Senate Majority Leader Mitch McConnell, (R-Ky.), an outspoken critic of President Barack Obama’s Clean Power Plan rules to require a one-third reduction in carbon dioxide emissions by 2030, invited fourth general coal miner, Howard Abshire, an Eastern Kentucky resident, as his guest for Tuesday’s State of the Union address. Abshire, who lost his job to a mine closure, is temporarily employed removing mining equipment from closed mines.
McConnell said in a statement: “I am honored that Howard accepted my invitation to attend the President’s final State of the Union Address, and I am glad to welcome him and his wife, Wray Lyn, to the U.S. Capitol. Howard, who was a proud Kentucky coal miner, represents the hard-working lifestyle of many people in Eastern Kentucky. He has spent most of his life working in underground mines to help power our nation; however, the President’s War on Coal has devastated coal country and unfortunately contributed to the loss of thousands of jobs in Kentucky, one of which was Howard’s.”
(Kentucky Energy and Environment Cabinet graphic)
The Clean Power Plan and President Obama shouldn’t bear the full brunt of Central Appalachian’s coal woes, said Kenneth Troske, Sturgill Professor of Economics at the University of Kentucky, according to Curtis Tate’s report for McClatchy Newspapers. Troske told him, “Most of what’s going on is being driven by basic economics. Is government regulation a factor? It’s not the primary factor that’s driving it.” For example, Central Appalachian coal last month was selling for $43.50 a ton, compared to $32.60 in Western Kentucky, Illinois, and Indiana, according to the U.S. Energy Information Administration.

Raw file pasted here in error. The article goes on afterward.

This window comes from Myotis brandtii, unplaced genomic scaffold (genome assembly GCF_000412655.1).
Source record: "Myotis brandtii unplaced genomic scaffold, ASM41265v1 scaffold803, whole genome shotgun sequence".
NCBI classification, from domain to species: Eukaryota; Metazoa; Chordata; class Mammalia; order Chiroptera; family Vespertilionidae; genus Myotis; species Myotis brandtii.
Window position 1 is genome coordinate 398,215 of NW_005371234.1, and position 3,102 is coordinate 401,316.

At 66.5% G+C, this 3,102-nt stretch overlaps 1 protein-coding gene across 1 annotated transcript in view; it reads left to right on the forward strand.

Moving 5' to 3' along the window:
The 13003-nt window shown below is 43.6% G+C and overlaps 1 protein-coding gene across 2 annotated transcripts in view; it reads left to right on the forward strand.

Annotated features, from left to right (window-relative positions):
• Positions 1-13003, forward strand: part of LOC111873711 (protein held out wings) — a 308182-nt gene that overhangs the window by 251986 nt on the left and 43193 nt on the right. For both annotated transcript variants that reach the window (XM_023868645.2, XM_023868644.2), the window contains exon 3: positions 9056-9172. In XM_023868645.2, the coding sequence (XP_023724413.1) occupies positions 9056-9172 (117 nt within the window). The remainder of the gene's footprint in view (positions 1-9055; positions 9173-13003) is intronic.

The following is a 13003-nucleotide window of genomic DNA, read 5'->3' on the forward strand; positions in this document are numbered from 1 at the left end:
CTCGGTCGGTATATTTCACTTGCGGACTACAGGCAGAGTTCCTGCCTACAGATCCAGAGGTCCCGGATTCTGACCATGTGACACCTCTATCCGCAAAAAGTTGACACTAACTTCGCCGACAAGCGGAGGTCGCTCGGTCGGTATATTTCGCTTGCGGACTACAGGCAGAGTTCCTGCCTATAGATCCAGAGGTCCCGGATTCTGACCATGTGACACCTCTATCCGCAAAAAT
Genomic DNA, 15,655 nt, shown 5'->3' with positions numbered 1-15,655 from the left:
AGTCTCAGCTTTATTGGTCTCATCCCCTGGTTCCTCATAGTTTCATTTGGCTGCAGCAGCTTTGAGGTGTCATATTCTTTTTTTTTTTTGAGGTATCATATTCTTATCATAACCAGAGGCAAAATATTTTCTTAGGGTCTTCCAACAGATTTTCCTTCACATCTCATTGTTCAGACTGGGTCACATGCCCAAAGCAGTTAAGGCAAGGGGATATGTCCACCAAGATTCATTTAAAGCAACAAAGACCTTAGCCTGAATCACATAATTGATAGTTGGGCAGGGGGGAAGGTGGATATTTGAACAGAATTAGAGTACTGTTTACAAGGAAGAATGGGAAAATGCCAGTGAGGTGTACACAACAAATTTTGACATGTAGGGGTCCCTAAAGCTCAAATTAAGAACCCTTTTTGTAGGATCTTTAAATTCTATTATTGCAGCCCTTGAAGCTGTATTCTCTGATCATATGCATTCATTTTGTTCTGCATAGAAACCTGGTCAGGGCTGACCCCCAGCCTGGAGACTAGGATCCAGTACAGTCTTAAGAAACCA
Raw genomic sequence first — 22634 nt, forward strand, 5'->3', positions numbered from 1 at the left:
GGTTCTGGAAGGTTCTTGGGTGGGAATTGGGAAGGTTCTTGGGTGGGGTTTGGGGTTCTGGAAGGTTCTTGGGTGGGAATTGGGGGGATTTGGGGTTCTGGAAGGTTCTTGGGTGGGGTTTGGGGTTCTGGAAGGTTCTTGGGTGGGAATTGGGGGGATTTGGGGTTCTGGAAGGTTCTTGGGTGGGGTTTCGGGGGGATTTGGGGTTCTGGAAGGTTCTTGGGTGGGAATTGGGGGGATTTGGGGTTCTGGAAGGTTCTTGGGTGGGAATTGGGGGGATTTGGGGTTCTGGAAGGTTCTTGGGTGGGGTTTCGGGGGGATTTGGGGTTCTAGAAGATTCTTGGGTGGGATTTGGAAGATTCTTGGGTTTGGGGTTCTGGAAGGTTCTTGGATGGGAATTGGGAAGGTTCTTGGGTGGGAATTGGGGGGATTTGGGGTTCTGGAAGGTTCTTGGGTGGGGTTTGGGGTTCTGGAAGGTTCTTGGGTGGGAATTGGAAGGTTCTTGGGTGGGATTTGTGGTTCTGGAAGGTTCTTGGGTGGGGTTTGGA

Numbers like that led Kentucky, the nation’s third leading coal producer, to import 39 percent of its coal from other states in 2015, Tate writes. While 90 percent of the state’s electricity is powered by coal, “the percentage of Eastern Kentucky coal that fires the state’s power plants has plunged from 32 percent in 1983 to 4 percent in 2015.”
Coal in the Eastern Kentucky mountains, which is lower in sulfur dioxide, is more expensive to mine and transport, Tate writes. “Much of the remaining coal in Eastern Kentucky has to be trucked to rail or barge loading facilities, adding to the cost. Power plants that have installed scrubbers to remove sulfur dioxide can burn less expensive higher-sulfur coal mined in Western Kentucky or other state. Even though that coal has to be transported farther to plants by rail or barge, it’s still less expensive than the coal that’s mined in Eastern Kentucky.”